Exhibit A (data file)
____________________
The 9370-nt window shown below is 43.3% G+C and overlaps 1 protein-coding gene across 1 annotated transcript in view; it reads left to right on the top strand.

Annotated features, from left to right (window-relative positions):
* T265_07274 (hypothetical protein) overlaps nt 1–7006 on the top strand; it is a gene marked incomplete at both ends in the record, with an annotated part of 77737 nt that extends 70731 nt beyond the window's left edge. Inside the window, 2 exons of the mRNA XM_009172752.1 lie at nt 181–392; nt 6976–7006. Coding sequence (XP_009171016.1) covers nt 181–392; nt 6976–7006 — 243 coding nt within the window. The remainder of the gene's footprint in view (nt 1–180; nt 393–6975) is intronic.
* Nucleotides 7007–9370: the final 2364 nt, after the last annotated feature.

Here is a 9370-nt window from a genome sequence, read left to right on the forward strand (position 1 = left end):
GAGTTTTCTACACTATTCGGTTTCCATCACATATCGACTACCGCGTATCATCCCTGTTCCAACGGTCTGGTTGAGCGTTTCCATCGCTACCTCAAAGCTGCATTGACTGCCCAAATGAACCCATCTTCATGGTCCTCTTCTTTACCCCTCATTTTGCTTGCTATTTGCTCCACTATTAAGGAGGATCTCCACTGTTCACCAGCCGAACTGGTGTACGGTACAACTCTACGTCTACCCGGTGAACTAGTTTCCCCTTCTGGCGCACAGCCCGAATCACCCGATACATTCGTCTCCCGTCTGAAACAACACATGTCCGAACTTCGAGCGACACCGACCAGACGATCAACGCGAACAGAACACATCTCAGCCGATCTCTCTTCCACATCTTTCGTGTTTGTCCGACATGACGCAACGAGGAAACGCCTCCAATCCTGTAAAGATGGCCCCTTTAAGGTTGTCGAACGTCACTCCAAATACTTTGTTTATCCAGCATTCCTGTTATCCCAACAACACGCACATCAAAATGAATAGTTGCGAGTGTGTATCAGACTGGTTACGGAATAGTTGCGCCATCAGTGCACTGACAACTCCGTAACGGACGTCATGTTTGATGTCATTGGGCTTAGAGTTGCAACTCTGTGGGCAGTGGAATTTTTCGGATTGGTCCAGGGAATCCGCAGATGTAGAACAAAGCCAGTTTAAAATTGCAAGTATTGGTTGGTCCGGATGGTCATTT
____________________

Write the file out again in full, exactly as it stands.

The 9370-nt window shown below is 43.3% G+C and overlaps 1 protein-coding gene across 1 annotated transcript in view; it reads left to right on the top strand.

Annotated features, from left to right (window-relative positions):
* T265_07274 (hypothetical protein) overlaps nt 1–7006 on the top strand; it is a gene marked incomplete at both ends in the record, with an annotated part of 77737 nt that extends 70731 nt beyond the window's left edge. Inside the window, 2 exons of the mRNA XM_009172752.1 lie at nt 181–392; nt 6976–7006. Coding sequence (XP_009171016.1) covers nt 181–392; nt 6976–7006 — 243 coding nt within the window. The remainder of the gene's footprint in view (nt 1–180; nt 393–6975) is intronic.
* Nucleotides 7007–9370: the final 2364 nt, after the last annotated feature.

Here is a 9370-nt window from a genome sequence, read left to right on the forward strand (position 1 = left end):
GAGTTTTCTACACTATTCGGTTTCCATCACATATCGACTACCGCGTATCATCCCTGTTCCAACGGTCTGGTTGAGCGTTTCCATCGCTACCTCAAAGCTGCATTGACTGCCCAAATGAACCCATCTTCATGGTCCTCTTCTTTACCCCTCATTTTGCTTGCTATTTGCTCCACTATTAAGGAGGATCTCCACTGTTCACCAGCCGAACTGGTGTACGGTACAACTCTACGTCTACCCGGTGAACTAGTTTCCCCTTCTGGCGCACAGCCCGAATCACCCGATACATTCGTCTCCCGTCTGAAACAACACATGTCCGAACTTCGAGCGACACCGACCAGACGATCAACGCGAACAGAACACATCTCAGCCGATCTCTCTTCCACATCTTTCGTGTTTGTCCGACATGACGCAACGAGGAAACGCCTCCAATCCTGTAAAGATGGCCCCTTTAAGGTTGTCGAACGTCACTCCAAATACTTTGTTTATCCAGCATTCCTGTTATCCCAACAACACGCACATCAAAATGAATAGTTGCGAGTGTGTATCAGACTGGTTACGGAATAGTTGCGCCATCAGTGCACTGACAACTCCGTAACGGACGTCATGTTTGATGTCATTGGGCTTAGAGTTGCAACTCTGTGGGCAGTGGAATTTTTCGGATTGGTCCAGGGAATCCGCAGATGTAGAACAAAGCCAGTTTAAAATTGCAAGTATTGGTTGGTCCGGATGGTCATTT